As we begin the Hebrew month of Elul and begin the countdown to the Yamim Noraim, the Days of Awe, many congregations have the custom of reciting every day that extraordinary Psalm, Chapter 27, “Ledavid Hashem ori veyishi”: “The Lord is my light and my salvation.”
If a person can say, with absolute feeling, “Hashem ori veyishi mimi irah,” that “G-d is my light and my salvation; of whom shall I be afraid?” then he or she will be filled with the courage and optimism of youth. And don’t we all seek that elixir of youth?
When we are young, all possibilities are open, and it is almost impossible to imagine the world without light and hope. As we say this psalm, we recapture that awe and, young or old, begin to see the world as a place of possibilities.
As the late Robert Kennedy once said, “There are people who see the world the way things are and ask, why? I see things that have not yet been and I ask, why not?”
When you have the courage of knowing that “G-d is my light and my salvation; of whom shall I be afraid?” you really can go through your day with emunah (faith in G-d) and without fear. And the world opens itself to you, so that possibilities you did not see yesterday are so obvious, it is impossible to believe you did not see them before.
It is with this attitude that we can go forth in the world and reclaim its wonder. There is nothing we cannot do! This is the new year 5778, when anything can happen! (Inspiration from Rabbi Lord Jonathan Sacks)
King David, the author of this psalm, wrote something so beautiful in “ledavid Hashem ori veyishi” that is one of the most important lines in all of Scripture: “Ki avi veimi azavuni veHashem ya’asfeni.” David imagines G-d as parent who discerns his child favorably and sees the greatness that is possible.
Perhaps we don’t believe in ourselves. Maybe others don’t believe in us. Maybe even our parents don’t believe in us, but the Almighty always believes in us because he has given each of us the gift of life. “G-d will hold me close, gather me in.”
I’m sure you have heard the story of the diamond thief. This thief would hang around the diamond district to see who was purchasing a gem, so that later he could steal the diamond.
One day he saw a well-known diamond merchant purchase the jewel he had been waiting for all his life. It was the most beautiful, the most perfect diamond in existence. He wanted that diamond, so he followed the diamond merchant down the street and boarded the same train.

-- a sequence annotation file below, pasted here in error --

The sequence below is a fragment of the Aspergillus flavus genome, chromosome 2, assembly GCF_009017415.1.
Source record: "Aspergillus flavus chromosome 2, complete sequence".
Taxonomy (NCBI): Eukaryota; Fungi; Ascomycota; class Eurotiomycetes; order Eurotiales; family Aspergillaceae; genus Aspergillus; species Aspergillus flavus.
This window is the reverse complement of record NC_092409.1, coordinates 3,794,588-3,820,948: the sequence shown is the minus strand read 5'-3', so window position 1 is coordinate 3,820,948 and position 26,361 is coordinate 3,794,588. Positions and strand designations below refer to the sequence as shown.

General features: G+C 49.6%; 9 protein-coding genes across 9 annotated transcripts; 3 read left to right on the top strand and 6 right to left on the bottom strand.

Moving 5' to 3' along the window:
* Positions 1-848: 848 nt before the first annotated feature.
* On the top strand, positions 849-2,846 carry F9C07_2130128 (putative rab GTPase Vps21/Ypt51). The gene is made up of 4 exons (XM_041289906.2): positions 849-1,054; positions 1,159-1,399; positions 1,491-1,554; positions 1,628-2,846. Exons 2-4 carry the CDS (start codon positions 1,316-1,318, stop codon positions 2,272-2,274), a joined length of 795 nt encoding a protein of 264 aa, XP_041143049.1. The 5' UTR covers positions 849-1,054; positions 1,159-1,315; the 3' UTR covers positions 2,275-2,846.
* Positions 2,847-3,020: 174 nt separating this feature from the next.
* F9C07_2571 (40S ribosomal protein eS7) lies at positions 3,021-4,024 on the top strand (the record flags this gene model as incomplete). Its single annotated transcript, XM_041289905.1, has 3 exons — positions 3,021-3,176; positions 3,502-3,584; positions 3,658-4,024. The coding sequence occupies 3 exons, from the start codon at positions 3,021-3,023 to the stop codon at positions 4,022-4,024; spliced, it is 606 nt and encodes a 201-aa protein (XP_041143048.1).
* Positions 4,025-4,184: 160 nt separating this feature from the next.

He got into the same compartment as the merchant, and he began trying to steal the diamond. He spent an entire three-day journey trying to pick the merchant’s pocket and searching the merchant’s things, but every time he tried to steal the diamond, he ended up empty-handed.
Finally, when the journey had ended, the diamond merchant got off the train. The thief, exasperated by the three days he had just wasted, confronted the merchant.
“Hey, mister!” he called after the merchant. “I am a diamond thief, the best out there. I saw you purchase a beautiful diamond, so I followed you onto the train. I used every trick in the book: I searched your things, I tried to pick all your pockets, but I couldn’t get the diamond. I just have to ask you, out of curiosity, where did you hide the diamond?”
The diamond merchant smiled. “I saw you hanging around the diamond district, and I realized you were a thief. I watched you follow me down the street and onto the train. I needed to find a place that was safe, where you wouldn’t think to look, so I hid the diamond in your pocket!”
The merchant then reached into the thief’s pocket and pulled out the diamond.
Like that diamond thief, so many of us are walking around with the precious diamond of life in our own pocket, and we never realize its value. Instead, we look with envy at those around us and wish for what they have.
This is a season of courage and emunah, of new beginnings and hope. Reach for that precious gift that G-d has given you, realize how valuable it is and make the most of it in the year to come.
On behalf of Congregation Or VeShalom, I extend to all readers a shana tova, a joyous year of health and happiness. May this be the year in which all our dreams come true for good, and peace is upon the world and Israel. Amen.
Rabbi Hayyim Kassorla is the spiritual leader of Congregation Or VeShalom.